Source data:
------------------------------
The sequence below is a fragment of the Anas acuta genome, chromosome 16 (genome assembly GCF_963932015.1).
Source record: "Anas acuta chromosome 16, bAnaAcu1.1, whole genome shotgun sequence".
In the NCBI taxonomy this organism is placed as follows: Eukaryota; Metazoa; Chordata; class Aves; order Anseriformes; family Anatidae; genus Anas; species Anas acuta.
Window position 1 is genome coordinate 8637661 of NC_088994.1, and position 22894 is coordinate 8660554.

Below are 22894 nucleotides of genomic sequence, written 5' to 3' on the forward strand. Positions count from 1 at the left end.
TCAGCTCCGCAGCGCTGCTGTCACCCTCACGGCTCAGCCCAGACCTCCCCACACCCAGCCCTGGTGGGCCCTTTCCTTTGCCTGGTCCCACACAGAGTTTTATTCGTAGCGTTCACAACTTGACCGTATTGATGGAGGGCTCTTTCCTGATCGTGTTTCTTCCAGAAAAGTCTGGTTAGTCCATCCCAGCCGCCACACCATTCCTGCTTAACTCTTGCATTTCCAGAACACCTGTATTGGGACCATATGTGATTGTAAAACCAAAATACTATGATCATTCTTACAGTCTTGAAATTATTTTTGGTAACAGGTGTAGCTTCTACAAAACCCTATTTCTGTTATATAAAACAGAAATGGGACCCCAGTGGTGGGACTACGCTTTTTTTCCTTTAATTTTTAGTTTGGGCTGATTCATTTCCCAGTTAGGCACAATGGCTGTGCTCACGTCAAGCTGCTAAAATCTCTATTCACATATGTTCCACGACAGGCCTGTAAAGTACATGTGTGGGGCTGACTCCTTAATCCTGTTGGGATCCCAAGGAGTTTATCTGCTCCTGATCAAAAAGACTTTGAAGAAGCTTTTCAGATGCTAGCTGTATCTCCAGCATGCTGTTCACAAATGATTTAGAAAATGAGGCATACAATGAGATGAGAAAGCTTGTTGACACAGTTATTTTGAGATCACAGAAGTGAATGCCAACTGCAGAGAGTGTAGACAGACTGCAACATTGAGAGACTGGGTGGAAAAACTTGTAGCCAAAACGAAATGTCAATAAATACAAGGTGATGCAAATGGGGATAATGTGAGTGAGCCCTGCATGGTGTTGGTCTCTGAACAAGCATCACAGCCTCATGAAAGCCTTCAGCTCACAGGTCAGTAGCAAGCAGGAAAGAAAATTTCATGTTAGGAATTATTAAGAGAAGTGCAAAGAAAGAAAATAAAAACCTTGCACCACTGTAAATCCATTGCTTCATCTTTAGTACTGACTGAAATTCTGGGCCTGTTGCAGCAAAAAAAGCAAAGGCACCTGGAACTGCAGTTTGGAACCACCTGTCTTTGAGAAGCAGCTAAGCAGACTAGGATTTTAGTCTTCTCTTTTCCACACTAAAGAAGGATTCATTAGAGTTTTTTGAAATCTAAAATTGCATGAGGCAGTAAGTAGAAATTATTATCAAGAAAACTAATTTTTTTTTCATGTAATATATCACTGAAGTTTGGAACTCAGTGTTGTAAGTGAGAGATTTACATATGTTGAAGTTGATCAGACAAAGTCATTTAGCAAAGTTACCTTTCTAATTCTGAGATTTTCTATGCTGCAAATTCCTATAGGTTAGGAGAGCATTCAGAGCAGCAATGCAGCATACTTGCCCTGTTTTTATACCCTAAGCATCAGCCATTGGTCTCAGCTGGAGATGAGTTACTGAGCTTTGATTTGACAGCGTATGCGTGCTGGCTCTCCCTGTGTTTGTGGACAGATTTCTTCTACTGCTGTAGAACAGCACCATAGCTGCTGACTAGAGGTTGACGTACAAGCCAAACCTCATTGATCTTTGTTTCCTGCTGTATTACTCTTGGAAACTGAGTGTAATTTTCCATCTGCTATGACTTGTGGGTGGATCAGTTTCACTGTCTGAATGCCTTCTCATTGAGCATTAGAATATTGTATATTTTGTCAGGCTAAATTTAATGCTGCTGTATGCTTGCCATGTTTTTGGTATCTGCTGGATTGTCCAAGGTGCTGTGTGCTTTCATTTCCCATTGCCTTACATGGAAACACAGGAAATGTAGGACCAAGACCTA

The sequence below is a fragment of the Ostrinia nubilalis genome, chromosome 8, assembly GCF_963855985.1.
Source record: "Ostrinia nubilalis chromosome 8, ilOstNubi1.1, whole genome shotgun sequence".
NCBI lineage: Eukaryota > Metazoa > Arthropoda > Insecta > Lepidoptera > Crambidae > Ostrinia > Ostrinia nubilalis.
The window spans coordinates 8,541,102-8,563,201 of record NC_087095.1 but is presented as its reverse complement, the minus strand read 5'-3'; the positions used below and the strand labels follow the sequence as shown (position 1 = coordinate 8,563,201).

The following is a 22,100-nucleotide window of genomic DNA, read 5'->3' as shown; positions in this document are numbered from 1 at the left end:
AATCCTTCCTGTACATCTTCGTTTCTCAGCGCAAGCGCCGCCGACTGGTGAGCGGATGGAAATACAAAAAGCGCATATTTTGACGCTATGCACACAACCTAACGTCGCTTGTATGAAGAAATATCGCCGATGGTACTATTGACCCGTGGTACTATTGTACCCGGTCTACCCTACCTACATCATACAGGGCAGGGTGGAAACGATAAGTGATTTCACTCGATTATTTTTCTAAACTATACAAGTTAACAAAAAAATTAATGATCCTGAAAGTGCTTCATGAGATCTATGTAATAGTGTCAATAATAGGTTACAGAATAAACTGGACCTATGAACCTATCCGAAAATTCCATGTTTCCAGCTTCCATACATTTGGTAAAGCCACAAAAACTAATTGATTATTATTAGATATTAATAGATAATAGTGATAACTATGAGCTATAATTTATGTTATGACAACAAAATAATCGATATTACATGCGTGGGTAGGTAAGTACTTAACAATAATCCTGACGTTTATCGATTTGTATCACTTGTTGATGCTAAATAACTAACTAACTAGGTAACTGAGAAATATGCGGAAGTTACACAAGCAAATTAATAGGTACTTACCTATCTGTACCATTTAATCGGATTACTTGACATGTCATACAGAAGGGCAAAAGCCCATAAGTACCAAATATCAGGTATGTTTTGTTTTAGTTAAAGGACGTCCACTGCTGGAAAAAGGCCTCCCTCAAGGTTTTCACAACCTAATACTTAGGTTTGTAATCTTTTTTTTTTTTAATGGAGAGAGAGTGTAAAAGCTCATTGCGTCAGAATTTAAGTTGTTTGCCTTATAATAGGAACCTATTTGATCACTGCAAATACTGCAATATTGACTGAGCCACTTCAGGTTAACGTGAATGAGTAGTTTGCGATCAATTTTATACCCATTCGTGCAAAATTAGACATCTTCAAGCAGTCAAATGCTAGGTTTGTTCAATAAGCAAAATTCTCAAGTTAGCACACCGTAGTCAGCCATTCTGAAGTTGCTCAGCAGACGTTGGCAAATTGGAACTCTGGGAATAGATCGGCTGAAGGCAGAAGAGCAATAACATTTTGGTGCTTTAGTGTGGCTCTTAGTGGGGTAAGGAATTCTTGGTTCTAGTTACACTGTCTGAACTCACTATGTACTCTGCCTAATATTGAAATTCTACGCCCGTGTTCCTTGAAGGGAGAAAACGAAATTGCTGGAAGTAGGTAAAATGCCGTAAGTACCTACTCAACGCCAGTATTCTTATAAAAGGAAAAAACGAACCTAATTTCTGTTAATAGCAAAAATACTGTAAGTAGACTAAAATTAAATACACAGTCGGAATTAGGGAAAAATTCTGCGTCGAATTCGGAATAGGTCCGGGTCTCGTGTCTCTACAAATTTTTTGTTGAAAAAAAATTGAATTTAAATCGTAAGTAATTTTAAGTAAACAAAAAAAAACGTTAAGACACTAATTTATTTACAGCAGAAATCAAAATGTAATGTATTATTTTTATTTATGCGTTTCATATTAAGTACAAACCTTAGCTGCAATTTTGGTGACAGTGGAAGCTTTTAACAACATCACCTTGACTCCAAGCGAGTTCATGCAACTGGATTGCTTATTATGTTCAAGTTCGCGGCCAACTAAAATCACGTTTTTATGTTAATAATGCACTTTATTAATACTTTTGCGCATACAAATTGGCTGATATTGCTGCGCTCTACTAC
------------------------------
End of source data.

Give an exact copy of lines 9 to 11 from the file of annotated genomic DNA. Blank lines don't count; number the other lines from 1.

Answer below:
NCBI lineage: Eukaryota > Metazoa > Arthropoda > Insecta > Lepidoptera > Crambidae > Ostrinia > Ostrinia nubilalis.
The window spans coordinates 8,541,102-8,563,201 of record NC_087095.1 but is presented as its reverse complement, the minus strand read 5'-3'; the positions used below and the strand labels follow the sequence as shown (position 1 = coordinate 8,563,201).

The following is a 22,100-nucleotide window of genomic DNA, read 5'->3' as shown; positions in this document are numbered from 1 at the left end: